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Bioethics Midterm 2 Review- part 2.docx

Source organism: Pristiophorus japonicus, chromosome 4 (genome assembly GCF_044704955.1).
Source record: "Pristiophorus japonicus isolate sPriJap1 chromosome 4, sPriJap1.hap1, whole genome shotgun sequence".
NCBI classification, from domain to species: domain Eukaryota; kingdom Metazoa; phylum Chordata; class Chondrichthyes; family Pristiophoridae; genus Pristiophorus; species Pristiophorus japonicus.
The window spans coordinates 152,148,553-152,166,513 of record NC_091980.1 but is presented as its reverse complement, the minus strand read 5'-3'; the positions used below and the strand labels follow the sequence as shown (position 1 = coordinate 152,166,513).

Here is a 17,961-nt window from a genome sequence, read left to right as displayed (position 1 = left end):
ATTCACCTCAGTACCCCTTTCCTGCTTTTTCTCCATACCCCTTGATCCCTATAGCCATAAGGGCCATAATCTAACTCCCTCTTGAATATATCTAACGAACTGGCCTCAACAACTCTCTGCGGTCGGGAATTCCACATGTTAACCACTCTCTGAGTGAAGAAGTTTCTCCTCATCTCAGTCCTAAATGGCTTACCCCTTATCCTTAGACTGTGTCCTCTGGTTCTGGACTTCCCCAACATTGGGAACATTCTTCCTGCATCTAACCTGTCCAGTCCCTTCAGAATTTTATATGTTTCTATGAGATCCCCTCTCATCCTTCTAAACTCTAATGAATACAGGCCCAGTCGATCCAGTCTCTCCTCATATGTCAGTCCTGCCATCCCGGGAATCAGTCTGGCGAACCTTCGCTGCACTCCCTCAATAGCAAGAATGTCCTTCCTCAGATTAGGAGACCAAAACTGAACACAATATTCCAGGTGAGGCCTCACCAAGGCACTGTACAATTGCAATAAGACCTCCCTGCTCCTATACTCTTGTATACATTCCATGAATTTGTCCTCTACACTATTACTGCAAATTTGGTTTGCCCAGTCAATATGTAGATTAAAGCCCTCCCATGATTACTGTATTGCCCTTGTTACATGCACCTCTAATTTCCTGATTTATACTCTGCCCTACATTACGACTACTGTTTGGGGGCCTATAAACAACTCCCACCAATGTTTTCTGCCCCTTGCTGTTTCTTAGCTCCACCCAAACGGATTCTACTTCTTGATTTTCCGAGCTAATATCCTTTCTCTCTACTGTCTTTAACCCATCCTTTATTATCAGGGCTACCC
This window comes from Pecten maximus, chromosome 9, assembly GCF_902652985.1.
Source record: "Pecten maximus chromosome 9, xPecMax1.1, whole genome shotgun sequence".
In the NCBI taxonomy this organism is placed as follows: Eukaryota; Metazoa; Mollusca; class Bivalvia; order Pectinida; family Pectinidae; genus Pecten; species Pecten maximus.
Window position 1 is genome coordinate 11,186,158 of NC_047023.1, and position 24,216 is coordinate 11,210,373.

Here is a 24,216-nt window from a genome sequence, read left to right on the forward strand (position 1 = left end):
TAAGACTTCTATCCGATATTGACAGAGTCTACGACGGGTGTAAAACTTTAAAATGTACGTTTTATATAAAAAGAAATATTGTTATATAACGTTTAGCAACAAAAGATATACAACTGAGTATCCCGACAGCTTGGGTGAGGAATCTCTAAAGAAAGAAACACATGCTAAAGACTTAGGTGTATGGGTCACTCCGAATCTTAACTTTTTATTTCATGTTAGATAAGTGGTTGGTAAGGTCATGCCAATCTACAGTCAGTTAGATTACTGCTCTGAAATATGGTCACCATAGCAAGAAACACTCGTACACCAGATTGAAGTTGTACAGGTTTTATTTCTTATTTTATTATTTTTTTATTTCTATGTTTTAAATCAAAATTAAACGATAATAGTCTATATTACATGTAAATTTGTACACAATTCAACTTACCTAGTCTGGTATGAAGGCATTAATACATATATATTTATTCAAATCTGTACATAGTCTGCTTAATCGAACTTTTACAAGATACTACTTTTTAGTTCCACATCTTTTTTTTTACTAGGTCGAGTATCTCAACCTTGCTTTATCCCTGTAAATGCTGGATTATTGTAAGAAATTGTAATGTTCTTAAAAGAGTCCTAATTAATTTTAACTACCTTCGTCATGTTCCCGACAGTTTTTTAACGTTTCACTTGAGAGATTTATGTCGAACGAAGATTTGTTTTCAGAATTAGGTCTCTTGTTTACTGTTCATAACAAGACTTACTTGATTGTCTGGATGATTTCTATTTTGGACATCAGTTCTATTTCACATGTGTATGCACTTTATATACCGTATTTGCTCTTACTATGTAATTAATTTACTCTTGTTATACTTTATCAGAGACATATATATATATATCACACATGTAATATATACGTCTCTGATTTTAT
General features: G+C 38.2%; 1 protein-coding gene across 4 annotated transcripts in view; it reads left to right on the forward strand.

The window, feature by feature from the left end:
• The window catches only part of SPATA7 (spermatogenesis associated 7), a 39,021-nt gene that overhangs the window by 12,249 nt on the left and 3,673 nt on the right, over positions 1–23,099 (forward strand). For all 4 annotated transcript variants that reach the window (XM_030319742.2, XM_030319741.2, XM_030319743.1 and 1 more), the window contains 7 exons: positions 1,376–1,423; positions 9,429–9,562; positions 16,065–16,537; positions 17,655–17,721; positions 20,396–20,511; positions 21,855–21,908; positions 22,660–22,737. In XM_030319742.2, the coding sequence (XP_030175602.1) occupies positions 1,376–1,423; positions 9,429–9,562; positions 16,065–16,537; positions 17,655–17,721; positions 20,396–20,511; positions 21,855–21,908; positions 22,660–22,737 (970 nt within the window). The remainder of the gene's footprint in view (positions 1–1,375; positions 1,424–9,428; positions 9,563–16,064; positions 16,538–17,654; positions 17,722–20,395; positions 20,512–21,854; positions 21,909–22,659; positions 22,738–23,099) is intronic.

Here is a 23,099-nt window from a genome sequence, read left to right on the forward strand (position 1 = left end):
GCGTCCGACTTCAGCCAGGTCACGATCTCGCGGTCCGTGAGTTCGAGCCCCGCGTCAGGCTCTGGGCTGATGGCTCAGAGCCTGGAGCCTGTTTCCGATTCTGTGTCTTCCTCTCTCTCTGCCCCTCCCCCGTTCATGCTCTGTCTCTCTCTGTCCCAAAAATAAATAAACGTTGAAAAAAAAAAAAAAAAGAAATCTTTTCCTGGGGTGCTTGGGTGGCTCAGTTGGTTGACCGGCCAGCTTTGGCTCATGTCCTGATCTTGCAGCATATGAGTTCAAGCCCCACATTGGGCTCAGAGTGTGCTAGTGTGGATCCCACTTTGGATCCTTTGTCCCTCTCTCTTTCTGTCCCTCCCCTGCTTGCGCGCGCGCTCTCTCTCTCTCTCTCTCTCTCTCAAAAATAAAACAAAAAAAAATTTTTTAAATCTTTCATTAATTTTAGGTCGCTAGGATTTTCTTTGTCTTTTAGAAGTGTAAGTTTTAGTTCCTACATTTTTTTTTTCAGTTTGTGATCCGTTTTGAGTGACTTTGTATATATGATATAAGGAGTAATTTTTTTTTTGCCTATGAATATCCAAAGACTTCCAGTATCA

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Bioethics Midterm 2 Review Part TwoJohn Feinberg Research on NonHuman SubjectsJohn Feinberg discuses TWO basic ethical concepts rights and interestsMain argument to have a right is to have a claim to something and against someone the recognition of which could be used to protect ones legal rights or ones moral rightsIn either case we appeal to the enlightened conscienceoEnlightened conscience in the sense that you have awareness and selfawareness you are aware you are making a claimoTo have a right in the full moral sense of the world them is to have enlightened conscienceBut there is another conceptual way of thinking ex we can argue that an ape has rights because they feel pain and can understand some of what is going on around themThere are certain kinds of beings that can have rights because we can meaningfully predicate rights to them following a certain logic of reasoningSuch beings have only contingent rights which are always in some way combined with the rights of the enlightened conscienceThe rights of seven main groups individual animals vegetables whole species dead persons human vegetables fetuses and future generations1 Individual AnimalsWhen he looks at it he sees they do not have rightsThe law reflects that we have duties regarding animals but not necessarily to animals Whats the differenceAnimals are not genuine moral agents therefore they do not have rights and duties in the same way humans do Why is thatCommon reasons to deny animal rightsoAnimals are intellectually incompetent we cannot reason with them so in other words you cannot reason with a pig ex they cannot claim their own rights by making a motion or appearing in court on their own so if you tie a right to a claim of some sort then it becomes clear that they cannot claim anything they cannot articulate thy cannot organize themselvesoAnimals done even understand whether any of their rights have been violated and they cannot respond adequately to thatThere are legal rules against cruelty and meaningless killing of animals but this does not solve the problem whether individual animals have rights or notFeinberg the ability to understand your own rights and set the legal machinery towards protecting them are NOT necessary for the possession of rightsIf that were the case incompetent human beings human vegetables and babies would be deprived of rightsA more sound argument a being that has rights is one that has interests and could be represented one that is capable of being a beneficiary in his own personHis verdict animals are incapable of interestsoAnimals are like mere things In order to have interests one has to have conative life conscious wishes desires and hopes urges and impulses aims and goals direction of growth and natural fulfillmentoAnimals lack conation so the laws against cruelty against animals are laws for us human not for the animals We dont want to encourage cruel behavior in humans or appear to be cruelAnimals do have some interests in an important sense
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